Shoreline

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After the Avenue of Giants, we climbed West over the coast mountains again and joined  CA 1, the Shoreline Highway

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We climbed 5,600 feet of vertical over 80 miles. Our longest and most ambitious single day of riding on the Pacific leg of our tour.

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The Shoreline Highway hugged the coast even more closely than 101 had since we left Oregon. Despite the views, we regretted taking this route because the shoulder was almost nonexistent. Trucks and RVs ripped past us around blind corners, often with only a few inches in between us and them.

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From a fellow cyclist, we heard that traffic got much worse as we neared San Francisco, so we diverted through the Russian River Valley at Sonoma Coast state park.

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We bumped into our new friend Jörn (in the orange short) in the valley. Jörn, whom we’d first met a few days prior, was riding from Vancouver to San Francisco. We decided to ride and camp together on the last night of both of our respective journeys.

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We bought a whole chocolate cake, a few pots of ice cream, and Jörn supplied bread, cheese, wine, and his flask of rum. We had a great last night together. We feasted and chatted on some horse farmer’s ranch along the Lagunitas River. We were interrupted every so often by the occasional dog barking at the nearby barn. But we remained undiscovered and had a restful night.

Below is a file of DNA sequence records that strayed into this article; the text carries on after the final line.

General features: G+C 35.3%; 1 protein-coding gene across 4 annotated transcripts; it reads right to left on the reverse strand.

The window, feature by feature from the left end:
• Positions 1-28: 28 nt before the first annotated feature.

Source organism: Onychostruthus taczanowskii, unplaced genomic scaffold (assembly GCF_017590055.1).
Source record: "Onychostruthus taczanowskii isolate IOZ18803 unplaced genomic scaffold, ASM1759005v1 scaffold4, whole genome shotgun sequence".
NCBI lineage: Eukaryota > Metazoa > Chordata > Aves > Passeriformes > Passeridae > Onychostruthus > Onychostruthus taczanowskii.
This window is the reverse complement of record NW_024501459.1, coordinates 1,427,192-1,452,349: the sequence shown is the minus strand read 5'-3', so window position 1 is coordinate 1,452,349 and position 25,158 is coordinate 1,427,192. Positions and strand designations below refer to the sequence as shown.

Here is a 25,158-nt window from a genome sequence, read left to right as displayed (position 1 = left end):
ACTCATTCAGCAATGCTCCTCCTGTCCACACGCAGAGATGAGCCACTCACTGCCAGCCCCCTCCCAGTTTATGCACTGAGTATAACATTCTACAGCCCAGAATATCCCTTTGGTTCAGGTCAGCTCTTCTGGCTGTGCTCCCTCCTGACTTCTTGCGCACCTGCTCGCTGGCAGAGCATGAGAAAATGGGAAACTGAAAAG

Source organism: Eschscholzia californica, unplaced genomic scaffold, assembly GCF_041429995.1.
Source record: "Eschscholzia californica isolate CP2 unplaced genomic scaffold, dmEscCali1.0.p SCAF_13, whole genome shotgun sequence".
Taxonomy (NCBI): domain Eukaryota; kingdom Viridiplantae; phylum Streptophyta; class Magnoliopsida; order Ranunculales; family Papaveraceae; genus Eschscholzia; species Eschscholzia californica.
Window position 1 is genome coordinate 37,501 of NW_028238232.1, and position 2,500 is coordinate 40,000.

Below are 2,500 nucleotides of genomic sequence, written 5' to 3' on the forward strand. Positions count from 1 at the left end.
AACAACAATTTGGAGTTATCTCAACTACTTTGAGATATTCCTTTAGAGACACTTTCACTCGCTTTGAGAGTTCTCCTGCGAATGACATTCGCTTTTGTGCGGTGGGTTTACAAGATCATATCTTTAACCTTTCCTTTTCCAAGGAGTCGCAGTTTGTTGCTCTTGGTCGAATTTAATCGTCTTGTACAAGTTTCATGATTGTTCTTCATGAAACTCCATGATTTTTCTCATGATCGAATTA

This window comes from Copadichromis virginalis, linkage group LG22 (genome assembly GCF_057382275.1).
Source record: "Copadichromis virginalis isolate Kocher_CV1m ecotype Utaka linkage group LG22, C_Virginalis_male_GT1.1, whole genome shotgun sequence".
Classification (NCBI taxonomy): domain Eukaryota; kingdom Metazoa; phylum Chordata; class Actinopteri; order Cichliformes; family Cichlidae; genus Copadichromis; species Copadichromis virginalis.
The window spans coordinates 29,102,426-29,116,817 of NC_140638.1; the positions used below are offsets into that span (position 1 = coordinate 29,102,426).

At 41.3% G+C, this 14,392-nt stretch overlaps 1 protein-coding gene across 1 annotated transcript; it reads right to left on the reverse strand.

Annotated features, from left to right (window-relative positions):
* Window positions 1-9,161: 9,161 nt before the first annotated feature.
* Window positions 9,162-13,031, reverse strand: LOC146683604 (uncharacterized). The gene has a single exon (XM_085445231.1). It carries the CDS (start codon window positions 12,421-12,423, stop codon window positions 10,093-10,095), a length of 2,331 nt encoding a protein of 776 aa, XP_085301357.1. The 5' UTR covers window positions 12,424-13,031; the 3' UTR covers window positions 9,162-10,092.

All I could think of as I set up my tent, inflated my mattress, and automatically did my nightly duties, was: This is the last time I will do this for a while. Tomorrow, we arrive in San Francisco, and return to “normal” life. But all I can think, now, is that this feels right, this feels normal; I can hardly imagine not sleeping out in the open air every night.

A horse snorted nearby as I was falling asleep. I chuckled. I love this lifestyle, I thought; I’m going to miss touring dearly.

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